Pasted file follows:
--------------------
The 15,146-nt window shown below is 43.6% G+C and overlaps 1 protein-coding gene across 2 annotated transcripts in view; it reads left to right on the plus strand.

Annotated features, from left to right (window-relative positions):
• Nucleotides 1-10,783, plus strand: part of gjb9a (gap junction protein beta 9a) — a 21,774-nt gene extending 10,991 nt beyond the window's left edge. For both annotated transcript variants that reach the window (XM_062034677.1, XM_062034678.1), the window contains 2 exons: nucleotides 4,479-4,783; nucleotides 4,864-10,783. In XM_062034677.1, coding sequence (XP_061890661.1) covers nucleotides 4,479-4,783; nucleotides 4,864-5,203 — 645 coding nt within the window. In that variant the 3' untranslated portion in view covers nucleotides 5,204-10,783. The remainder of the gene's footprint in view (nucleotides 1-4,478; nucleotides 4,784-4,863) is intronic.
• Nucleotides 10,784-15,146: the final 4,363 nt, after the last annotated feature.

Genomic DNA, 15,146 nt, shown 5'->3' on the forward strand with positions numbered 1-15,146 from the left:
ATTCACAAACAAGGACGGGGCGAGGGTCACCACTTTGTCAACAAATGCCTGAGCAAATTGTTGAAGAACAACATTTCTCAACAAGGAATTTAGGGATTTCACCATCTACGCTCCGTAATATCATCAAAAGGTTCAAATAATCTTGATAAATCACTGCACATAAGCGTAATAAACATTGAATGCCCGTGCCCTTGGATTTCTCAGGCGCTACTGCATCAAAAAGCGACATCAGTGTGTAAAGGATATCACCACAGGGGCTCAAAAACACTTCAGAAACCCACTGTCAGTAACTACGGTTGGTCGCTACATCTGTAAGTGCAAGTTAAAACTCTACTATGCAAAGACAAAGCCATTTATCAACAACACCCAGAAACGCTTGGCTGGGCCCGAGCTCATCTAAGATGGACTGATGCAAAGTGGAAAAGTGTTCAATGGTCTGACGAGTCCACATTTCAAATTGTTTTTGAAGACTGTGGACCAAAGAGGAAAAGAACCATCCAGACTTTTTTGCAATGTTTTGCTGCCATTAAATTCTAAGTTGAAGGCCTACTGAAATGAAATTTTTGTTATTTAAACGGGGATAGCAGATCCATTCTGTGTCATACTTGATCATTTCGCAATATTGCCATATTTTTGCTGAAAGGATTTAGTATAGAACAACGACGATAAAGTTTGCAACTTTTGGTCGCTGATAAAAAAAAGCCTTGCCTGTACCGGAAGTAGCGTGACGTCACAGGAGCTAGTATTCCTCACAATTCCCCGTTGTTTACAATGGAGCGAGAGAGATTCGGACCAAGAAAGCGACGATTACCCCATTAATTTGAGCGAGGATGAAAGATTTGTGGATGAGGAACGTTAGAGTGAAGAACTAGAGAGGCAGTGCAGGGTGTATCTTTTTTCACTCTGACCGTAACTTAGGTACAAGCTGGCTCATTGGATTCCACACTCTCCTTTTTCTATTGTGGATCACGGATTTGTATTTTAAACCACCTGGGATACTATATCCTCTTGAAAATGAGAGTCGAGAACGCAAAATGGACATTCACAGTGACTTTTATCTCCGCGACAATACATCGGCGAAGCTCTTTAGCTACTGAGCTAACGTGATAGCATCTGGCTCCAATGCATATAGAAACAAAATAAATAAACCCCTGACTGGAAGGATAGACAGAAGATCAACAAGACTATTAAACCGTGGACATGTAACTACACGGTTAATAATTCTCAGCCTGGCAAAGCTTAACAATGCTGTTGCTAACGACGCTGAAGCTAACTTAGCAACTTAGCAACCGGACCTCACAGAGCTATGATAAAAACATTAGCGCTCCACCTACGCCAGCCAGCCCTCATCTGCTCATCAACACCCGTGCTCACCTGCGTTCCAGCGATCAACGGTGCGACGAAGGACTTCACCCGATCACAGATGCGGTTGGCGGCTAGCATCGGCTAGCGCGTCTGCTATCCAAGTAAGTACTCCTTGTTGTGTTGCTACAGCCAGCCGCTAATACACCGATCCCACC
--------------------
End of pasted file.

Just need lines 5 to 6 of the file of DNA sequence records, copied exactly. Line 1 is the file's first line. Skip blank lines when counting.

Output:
Genomic DNA, 15,146 nt, shown 5'->3' on the forward strand with positions numbered 1-15,146 from the left:
ATTCACAAACAAGGACGGGGCGAGGGTCACCACTTTGTCAACAAATGCCTGAGCAAATTGTTGAAGAACAACATTTCTCAACAAGGAATTTAGGGATTTCACCATCTACGCTCCGTAATATCATCAAAAGGTTCAAATAATCTTGATAAATCACTGCACATAAGCGTAATAAACATTGAATGCCCGTGCCCTTGGATTTCTCAGGCGCTACTGCATCAAAAAGCGACATCAGTGTGTAAAGGATATCACCACAGGGGCTCAAAAACACTTCAGAAACCCACTGTCAGTAACTACGGTTGGTCGCTACATCTGTAAGTGCAAGTTAAAACTCTACTATGCAAAGACAAAGCCATTTATCAACAACACCCAGAAACGCTTGGCTGGGCCCGAGCTCATCTAAGATGGACTGATGCAAAGTGGAAAAGTGTTCAATGGTCTGACGAGTCCACATTTCAAATTGTTTTTGAAGACTGTGGACCAAAGAGGAAAAGAACCATCCAGACTTTTTTGCAATGTTTTGCTGCCATTAAATTCTAAGTTGAAGGCCTACTGAAATGAAATTTTTGTTATTTAAACGGGGATAGCAGATCCATTCTGTGTCATACTTGATCATTTCGCAATATTGCCATATTTTTGCTGAAAGGATTTAGTATAGAACAACGACGATAAAGTTTGCAACTTTTGGTCGCTGATAAAAAAAAGCCTTGCCTGTACCGGAAGTAGCGTGACGTCACAGGAGCTAGTATTCCTCACAATTCCCCGTTGTTTACAATGGAGCGAGAGAGATTCGGACCAAGAAAGCGACGATTACCCCATTAATTTGAGCGAGGATGAAAGATTTGTGGATGAGGAACGTTAGAGTGAAGAACTAGAGAGGCAGTGCAGGGTGTATCTTTTTTCACTCTGACCGTAACTTAGGTACAAGCTGGCTCATTGGATTCCACACTCTCCTTTTTCTATTGTGGATCACGGATTTGTATTTTAAACCACCTGGGATACTATATCCTCTTGAAAATGAGAGTCGAGAACGCAAAATGGACATTCACAGTGACTTTTATCTCCGCGACAATACATCGGCGAAGCTCTTTAGCTACTGAGCTAACGTGATAGCATCTGGCTCCAATGCATATAGAAACAAAATAAATAAACCCCTGACTGGAAGGATAGACAGAAGATCAACAAGACTATTAAACCGTGGACATGTAACTACACGGTTAATAATTCTCAGCCTGGCAAAGCTTAACAATGCTGTTGCTAACGACGCTGAAGCTAACTTAGCAACTTAGCAACCGGACCTCACAGAGCTATGATAAAAACATTAGCGCTCCACCTACGCCAGCCAGCCCTCATCTGCTCATCAACACCCGTGCTCACCTGCGTTCCAGCGATCAACGGTGCGACGAAGGACTTCACCCGATCACAGATGCGGTTGGCGGCTAGCATCGGCTAGCGCGTCTGCTATCCAAGTAAGTACTCCTTGTTGTGTTGCTACAGCCAGCCGCTAATACACCGATCCCACC